A Sensible Marijuana Policy in Brooklyn
Kenneth Thompson, the Brooklyn district attorney, served both justice and common sense this week when he announced that he would no longer prosecute most cases in which people are arrested or ticketed for small amounts of marijuana. Such cases are usually dismissed. But by keeping thousands of them from going to court at all, Mr. Thompson will have more resources to devote to fighting serious crime. The new policy will also prevent the young minority men who are most of those arrested from getting criminal records that deny them jobs, housing or entry into armed services.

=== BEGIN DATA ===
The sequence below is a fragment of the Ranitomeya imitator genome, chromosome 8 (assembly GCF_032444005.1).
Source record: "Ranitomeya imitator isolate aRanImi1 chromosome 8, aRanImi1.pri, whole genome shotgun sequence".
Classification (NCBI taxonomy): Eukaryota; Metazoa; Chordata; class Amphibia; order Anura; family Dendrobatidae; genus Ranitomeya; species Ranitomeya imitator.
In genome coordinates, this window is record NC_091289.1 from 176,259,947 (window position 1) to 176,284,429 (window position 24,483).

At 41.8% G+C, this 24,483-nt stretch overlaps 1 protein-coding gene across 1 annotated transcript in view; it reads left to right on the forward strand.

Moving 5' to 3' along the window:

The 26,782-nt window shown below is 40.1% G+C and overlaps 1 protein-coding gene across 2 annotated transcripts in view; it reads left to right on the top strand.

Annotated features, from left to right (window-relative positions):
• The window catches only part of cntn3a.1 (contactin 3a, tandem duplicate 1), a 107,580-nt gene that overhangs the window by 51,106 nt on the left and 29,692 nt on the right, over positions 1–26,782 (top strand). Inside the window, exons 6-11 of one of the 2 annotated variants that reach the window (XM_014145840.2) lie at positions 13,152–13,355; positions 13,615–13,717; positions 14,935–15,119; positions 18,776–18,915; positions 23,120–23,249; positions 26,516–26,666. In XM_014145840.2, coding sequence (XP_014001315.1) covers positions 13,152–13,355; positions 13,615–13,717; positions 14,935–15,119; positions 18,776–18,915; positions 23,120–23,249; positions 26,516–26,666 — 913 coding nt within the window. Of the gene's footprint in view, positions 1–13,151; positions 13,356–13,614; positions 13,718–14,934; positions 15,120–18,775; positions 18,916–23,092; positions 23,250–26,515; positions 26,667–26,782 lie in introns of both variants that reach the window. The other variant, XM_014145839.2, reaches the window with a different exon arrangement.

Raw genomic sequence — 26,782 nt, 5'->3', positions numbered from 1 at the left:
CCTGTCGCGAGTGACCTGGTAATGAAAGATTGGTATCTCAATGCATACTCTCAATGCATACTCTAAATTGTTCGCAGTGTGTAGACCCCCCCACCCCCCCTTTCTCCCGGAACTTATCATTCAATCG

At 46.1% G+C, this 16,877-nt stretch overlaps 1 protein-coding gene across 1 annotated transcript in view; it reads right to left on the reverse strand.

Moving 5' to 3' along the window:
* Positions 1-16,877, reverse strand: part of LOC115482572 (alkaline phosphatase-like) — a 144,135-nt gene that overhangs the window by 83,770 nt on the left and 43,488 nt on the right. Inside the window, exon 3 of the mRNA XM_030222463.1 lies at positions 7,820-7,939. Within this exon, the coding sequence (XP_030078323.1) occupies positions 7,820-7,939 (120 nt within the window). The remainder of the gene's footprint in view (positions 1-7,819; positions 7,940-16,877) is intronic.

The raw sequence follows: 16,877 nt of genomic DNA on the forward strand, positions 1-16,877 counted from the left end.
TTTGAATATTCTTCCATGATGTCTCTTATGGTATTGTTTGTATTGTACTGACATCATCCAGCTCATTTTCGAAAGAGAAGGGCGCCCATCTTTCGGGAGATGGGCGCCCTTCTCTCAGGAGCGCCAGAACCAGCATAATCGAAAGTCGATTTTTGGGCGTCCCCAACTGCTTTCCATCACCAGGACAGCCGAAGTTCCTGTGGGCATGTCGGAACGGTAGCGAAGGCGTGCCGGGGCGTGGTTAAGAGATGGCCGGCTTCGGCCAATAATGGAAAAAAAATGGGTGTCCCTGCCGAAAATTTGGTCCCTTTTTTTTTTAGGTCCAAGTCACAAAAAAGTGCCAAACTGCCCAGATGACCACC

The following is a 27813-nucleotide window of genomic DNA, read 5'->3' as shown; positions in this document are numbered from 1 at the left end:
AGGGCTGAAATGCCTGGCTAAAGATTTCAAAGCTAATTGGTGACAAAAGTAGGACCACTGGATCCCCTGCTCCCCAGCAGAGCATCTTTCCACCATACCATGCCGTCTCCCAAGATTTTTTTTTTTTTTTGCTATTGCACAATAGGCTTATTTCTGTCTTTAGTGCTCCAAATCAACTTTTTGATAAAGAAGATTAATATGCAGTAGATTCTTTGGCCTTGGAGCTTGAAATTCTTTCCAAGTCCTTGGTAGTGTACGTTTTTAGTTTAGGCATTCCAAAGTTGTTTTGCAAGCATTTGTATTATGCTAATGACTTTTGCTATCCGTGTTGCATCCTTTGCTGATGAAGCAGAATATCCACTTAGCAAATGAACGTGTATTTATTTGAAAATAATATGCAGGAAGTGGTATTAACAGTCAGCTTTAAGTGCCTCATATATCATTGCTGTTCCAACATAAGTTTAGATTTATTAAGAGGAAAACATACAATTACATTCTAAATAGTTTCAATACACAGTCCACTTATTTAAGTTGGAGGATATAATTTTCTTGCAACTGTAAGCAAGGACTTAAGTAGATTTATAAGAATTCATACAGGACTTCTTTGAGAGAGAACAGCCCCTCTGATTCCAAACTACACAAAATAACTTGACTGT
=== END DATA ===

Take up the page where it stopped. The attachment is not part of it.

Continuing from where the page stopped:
New York has been wrestling with the marijuana enforcement problem for several decades. In 1977, for example, the State Legislature sought to cut down on arrests and relieve pressure on the court system by decriminalizing small amounts of marijuana. The law made possession of 25 grams or less of marijuana a noncriminal violation akin to a parking ticket, punishable by a $100 fine for the first offense. Possession of marijuana in public view was made a misdemeanor punishable by up to three months in jail and a $500 fine.